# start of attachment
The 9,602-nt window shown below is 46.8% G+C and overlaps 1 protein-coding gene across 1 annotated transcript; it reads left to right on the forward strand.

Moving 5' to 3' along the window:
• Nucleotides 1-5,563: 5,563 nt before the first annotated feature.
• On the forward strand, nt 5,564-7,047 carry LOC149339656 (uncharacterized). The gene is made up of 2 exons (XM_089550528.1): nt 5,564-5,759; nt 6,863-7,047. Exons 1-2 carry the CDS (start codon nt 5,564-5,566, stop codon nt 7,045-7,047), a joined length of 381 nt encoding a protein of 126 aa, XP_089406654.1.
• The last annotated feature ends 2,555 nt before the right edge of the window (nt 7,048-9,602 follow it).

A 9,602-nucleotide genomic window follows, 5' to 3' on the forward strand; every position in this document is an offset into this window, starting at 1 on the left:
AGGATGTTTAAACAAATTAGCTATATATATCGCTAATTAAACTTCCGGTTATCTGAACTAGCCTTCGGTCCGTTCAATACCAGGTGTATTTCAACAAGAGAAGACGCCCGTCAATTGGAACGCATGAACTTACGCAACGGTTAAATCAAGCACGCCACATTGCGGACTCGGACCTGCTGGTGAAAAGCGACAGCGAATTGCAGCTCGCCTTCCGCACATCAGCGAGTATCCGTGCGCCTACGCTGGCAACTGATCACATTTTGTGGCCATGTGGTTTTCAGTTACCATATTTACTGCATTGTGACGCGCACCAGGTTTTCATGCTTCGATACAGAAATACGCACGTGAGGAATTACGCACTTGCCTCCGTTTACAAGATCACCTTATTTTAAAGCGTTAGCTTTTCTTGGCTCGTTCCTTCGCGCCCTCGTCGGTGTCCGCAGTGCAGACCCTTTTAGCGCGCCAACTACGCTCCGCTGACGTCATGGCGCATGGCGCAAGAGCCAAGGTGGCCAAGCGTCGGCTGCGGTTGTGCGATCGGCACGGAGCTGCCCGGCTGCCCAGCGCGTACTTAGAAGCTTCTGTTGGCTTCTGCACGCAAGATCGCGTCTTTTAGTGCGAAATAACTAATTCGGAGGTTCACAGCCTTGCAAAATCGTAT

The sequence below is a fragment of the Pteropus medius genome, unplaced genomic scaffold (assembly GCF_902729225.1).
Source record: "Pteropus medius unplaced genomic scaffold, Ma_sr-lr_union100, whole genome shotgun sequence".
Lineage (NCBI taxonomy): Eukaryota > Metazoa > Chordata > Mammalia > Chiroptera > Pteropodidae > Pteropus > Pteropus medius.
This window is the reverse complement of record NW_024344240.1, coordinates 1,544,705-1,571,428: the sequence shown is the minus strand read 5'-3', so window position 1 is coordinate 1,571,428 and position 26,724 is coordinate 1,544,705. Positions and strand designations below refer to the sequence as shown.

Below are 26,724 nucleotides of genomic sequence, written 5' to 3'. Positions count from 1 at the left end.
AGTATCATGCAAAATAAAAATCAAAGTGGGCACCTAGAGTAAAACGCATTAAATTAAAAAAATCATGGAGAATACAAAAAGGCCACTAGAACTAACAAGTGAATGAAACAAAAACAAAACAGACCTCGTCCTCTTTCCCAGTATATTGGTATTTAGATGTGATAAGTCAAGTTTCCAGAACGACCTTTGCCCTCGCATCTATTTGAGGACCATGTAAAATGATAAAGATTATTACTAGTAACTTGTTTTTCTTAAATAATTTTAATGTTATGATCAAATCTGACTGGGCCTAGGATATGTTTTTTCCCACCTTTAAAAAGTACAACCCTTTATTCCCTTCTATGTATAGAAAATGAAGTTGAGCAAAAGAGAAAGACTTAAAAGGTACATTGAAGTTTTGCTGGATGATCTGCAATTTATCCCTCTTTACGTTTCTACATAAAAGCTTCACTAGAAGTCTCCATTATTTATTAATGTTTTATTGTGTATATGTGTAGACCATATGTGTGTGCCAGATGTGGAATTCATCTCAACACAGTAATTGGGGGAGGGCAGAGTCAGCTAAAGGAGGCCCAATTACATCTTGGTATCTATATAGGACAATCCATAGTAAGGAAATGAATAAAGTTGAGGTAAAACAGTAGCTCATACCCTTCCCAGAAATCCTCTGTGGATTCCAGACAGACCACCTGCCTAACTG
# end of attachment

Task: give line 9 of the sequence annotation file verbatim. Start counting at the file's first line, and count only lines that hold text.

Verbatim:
Source record: "Pteropus medius unplaced genomic scaffold, Ma_sr-lr_union100, whole genome shotgun sequence".